Mathilda’s position in this struggle was strongest in 1141, when her forces captured and imprisoned Stephen. Interestingly, it is in this year, and those immediately following, that Mathilda took on the title domina, or Lady of the English. What Dr. Church argues is that this usage expressed a very specific position, in which an aspiring ruler had the support of the political community, but had not been crowned. Because the coronation had not occurred, she could not use the title regina (queen), so domina was used as a way to demarcate her status as presumptive ruler.

What does this suggest about John and his potential kingdom? Dr. Church argues that John’s title dominus was entirely in keeping with his status as presumptive king of Ireland. If his time in his country had not been so disastrous, he may well have been crowned. His father Henry II did in fact secure a crown for the purpose from the Pope–made of peacock feathers, apparently–but by the time of its arrival the political moment had passed.

John went on to claim the throne of England, and significant problems in his ancestral lands of Normandy probably forced the question of Ireland from his mind. Whatever the reason, he remained Lord of Ireland, rather than its King. In the following century, this concept of the ‘Lordship of Ireland’ would dominate the way that historians (both mediaeval and modern) construed the relationship between Ireland and England. When the term was born, however, it may have been nothing more than an intermediate stop on the way to a kingdom that never was.

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2 thoughts on “Seminar: The Kingdom That Could Have Been.

  1. It strikes me to wonder, something I should have wondered before but am only now made to think by the proximity of your post about the Mercian revivalists, whether Matilda’s title at least carried any recollection of the two ‘ladies of the Mercians’, Æthelflæd daughter of King Alfred of Wessex and her daughter Ælfwynn. It doesn’t really need to, though; Queen Edith of England, Edward the Confessor’s widow, was called domina (interestingly, largely in sources written by Englishmen) after her brother King Harold II was replaced by William the Conqueror, and I’m sure she wasn’t the last; Dr Church would know that better than me! She of course had been queen, but could no longer so be called I suppose. Either way, there’s pedigree for that title, but whether its implications would have been power, rather than standing, for twelfth-century hearers, I’m really not sure.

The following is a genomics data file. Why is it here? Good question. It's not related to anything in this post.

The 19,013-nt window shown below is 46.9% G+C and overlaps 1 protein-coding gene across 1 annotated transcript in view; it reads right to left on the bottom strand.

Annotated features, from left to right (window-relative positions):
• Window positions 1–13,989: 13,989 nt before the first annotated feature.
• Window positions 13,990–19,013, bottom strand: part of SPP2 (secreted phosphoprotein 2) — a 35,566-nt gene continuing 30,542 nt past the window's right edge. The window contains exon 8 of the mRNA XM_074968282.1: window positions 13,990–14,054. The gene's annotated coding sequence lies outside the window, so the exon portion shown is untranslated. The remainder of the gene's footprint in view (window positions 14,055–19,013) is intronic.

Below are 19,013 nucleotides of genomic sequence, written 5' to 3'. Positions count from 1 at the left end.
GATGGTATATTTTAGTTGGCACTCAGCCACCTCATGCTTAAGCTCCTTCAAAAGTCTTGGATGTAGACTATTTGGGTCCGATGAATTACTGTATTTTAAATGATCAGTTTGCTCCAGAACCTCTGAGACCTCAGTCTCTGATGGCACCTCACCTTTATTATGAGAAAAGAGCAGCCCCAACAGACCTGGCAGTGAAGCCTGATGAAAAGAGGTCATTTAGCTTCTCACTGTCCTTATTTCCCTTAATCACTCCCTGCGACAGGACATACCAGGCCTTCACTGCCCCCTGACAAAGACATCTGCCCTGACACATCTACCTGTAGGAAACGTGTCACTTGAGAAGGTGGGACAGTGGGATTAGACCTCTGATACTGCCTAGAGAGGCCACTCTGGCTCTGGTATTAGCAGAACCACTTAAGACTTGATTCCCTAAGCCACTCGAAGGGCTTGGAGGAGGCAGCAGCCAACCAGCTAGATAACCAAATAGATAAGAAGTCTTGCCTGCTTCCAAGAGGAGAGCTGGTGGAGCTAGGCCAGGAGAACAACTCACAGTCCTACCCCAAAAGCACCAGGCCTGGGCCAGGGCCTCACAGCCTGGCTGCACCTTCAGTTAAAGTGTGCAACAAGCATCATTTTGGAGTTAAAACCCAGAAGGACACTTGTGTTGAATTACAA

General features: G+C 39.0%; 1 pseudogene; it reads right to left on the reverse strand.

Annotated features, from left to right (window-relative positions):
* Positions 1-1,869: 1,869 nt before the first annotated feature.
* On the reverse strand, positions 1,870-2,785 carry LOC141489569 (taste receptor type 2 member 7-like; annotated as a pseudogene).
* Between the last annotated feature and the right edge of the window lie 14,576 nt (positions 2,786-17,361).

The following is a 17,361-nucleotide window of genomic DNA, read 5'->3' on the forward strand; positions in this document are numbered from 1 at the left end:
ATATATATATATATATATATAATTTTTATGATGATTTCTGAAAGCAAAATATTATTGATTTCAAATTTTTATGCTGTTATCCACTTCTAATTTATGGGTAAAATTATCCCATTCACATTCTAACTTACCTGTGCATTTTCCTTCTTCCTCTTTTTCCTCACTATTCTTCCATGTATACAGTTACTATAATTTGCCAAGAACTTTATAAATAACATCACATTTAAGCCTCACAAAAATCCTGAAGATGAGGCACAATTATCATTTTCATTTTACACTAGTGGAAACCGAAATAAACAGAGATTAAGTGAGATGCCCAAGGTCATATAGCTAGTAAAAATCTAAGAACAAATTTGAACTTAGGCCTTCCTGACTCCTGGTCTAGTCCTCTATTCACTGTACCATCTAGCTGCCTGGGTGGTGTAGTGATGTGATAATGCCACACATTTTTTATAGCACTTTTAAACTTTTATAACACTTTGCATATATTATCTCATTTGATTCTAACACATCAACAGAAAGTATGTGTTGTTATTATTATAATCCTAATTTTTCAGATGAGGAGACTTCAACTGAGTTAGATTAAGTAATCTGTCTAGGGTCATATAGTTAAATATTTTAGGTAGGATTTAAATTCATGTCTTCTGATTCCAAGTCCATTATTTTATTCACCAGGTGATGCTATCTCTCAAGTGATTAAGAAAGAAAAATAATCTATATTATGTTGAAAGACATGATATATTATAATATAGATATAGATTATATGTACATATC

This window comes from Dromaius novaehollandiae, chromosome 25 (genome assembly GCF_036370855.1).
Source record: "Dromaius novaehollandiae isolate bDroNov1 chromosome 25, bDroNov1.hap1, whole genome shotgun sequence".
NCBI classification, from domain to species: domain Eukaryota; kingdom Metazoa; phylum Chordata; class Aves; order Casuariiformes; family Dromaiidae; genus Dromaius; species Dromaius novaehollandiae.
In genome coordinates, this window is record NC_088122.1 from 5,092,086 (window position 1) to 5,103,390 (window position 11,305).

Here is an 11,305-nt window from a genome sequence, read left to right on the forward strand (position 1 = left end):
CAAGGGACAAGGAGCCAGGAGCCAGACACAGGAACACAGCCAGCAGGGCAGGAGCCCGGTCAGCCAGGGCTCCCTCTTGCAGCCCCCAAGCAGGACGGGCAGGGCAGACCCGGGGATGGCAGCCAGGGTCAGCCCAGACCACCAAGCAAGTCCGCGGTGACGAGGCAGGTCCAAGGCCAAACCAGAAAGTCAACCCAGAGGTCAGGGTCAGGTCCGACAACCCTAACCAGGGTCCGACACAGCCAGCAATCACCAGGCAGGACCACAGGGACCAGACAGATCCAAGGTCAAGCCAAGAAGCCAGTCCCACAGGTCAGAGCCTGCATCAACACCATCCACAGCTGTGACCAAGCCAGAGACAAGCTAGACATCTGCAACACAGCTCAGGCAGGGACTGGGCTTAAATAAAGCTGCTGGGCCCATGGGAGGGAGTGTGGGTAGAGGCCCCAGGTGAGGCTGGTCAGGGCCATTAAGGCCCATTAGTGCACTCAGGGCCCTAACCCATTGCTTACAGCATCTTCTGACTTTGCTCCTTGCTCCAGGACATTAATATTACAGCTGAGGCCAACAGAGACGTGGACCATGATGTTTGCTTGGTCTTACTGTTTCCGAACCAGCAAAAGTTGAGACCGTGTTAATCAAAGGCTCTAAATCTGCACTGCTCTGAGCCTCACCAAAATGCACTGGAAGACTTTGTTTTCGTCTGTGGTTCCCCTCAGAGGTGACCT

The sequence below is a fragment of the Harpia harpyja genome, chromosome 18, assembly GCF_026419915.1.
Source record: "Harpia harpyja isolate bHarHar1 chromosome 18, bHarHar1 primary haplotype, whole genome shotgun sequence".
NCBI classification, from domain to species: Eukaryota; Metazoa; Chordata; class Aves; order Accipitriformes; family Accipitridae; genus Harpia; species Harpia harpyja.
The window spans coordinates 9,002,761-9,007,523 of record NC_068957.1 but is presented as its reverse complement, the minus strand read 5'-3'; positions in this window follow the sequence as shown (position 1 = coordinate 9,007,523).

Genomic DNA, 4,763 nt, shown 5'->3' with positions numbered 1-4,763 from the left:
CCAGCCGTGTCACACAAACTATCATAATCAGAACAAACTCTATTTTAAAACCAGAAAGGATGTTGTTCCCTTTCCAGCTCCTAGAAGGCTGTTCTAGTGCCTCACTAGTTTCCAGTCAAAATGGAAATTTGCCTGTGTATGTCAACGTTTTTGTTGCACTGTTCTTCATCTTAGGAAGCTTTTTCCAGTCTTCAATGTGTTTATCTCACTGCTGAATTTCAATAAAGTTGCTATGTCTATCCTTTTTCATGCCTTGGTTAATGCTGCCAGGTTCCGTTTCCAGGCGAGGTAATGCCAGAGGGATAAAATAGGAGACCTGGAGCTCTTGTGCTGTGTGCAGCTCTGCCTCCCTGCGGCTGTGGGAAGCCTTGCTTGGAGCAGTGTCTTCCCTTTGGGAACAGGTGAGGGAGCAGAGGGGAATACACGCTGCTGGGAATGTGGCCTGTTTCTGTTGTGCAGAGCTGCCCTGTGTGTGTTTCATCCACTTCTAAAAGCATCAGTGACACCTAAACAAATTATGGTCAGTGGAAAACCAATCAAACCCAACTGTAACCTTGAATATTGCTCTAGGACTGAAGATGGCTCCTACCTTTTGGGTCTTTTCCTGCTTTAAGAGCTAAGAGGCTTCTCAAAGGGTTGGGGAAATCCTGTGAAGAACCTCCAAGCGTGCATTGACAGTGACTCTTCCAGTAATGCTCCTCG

• Aethelflaed at least did come up, as it happens, and the idea was floated that there could be some undercurrent of exceptional circumstances behind the title, with women claiming kingly prerogatives. Queen Edith did not come up, but there was a second example of the male form dominus used by John’s brother Richard, when he was out of the country before his coronation–it appears in a charter. An interesting comparison could be the adoption/adaptation of the title Lord of the Isles by the Scottish kings, but our resident expert for that was unfortunately not in attendance.

      I think the most interesting thing about Dr. Church’s paper was the possibilities he raised, since he himself was giving it as a first airing of ideas, to stimulate discussion, rather than as a finished draft. It certainly gives a different perspective on John, to imagine him ending up as King of Ireland, or maybe Jerusalem, rather than England!